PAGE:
Meetings like the daily stand-up or retrospectives are moments that rhythm the journey of Scrum and Agile teams. Sometimes these meetings are almost religiously considered as rituals or ceremonies that bound participants together and that nobody could miss. Is this true? In his book Forming Agile Teams Workbook, Jesus Mendez discusses if the participation to Scrum meetings is mandatory.
Articles, Blog Posts, Books and Quotes on Agile Project Management
In a Scrum team, there are three roles: Product Owner, Development Team and Scrum Master. There is no explicit mention of software testers and some could question if testing specialists are really necessary in Scrum teams. After working on several projects, Eric Delahaye has found that they are and shares with us four reasons why they should be included as soon as the first Sprint Planning.
If metrics like lines of code or code coverage are widely known by the software development community, measuring the joy of a software development team is certainly something more rarely discussed. In this article, Doc Norton proposes a simple way to asses the happiness of your software developers using the quality of your existing code. With this, you can lower your Scrum team turnover and get hints for refactoring needs.
Continuous Digital is the companion book of the Project Myopia book also written by Allan Kelly. Both books are related to its viewpoint that software development activity needs a better framework that the project approach to be successful. If Project Myopia is the book describing the concepts behind his proposal, Continuous Digital provides the “how to”.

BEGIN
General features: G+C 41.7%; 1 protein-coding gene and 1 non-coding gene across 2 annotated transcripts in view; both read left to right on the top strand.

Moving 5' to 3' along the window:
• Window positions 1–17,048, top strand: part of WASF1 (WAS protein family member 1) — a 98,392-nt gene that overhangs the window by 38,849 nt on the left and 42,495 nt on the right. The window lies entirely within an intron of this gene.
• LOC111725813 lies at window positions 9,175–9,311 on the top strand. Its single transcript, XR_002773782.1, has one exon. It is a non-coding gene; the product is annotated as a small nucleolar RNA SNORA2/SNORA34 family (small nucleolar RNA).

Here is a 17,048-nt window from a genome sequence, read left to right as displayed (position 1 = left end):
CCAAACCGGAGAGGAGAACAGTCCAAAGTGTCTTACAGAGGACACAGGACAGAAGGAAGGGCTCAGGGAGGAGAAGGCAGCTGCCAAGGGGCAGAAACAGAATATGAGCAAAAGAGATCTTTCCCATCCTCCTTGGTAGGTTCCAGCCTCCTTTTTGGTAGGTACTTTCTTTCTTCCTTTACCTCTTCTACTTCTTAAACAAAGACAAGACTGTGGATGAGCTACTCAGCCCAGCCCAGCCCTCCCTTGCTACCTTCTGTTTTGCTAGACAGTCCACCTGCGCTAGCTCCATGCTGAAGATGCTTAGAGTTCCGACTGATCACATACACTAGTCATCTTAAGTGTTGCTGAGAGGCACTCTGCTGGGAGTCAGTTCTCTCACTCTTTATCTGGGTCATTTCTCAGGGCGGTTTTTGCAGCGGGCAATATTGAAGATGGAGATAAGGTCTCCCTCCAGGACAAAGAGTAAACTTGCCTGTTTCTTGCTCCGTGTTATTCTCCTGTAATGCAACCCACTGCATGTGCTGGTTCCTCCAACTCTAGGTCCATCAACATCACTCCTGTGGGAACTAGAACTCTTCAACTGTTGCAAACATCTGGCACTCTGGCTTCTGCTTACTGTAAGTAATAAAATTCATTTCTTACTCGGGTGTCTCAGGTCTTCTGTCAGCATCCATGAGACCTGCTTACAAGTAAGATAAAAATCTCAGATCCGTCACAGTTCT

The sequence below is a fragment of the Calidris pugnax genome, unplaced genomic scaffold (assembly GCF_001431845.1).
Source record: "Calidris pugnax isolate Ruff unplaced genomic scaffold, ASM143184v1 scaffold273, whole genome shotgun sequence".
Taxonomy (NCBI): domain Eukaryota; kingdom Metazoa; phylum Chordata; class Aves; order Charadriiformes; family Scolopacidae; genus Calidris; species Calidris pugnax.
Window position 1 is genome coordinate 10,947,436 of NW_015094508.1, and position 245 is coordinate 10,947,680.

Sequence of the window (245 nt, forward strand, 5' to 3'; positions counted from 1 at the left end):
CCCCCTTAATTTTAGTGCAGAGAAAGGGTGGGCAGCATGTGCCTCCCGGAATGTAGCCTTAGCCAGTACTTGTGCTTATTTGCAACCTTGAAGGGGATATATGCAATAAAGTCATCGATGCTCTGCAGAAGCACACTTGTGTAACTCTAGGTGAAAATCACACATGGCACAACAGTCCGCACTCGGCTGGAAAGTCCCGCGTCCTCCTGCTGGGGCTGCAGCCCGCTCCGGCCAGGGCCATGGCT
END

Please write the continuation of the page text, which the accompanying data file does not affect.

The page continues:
Agile approaches are used to generate quicker feedback that supports continuous improvement. Giving proper feedback is important between Scrum team members or with other project stakeholders. This is however hard and this article provides some hints on how to make it easier.
Is hiring for an Agile team (team member, scrummaster or product owner) different than hiring for a software development organization that follows another approach? Scrum.org and McKinsey & Company have recently published the results of a joint study exploring the values and traits that make agile teams successful. The goal of this document is to help and guide organizations with concepts and ways to better recruit and coach their teams.
Agile and documentation are not two words that are often associated in articles or blog posts. Scrum teams have however to find alternate ways to spread the knowledge among their member. In this article, Viktor Cessan explains how he uses an exercise named History Lines to share knowledge in Agile teams.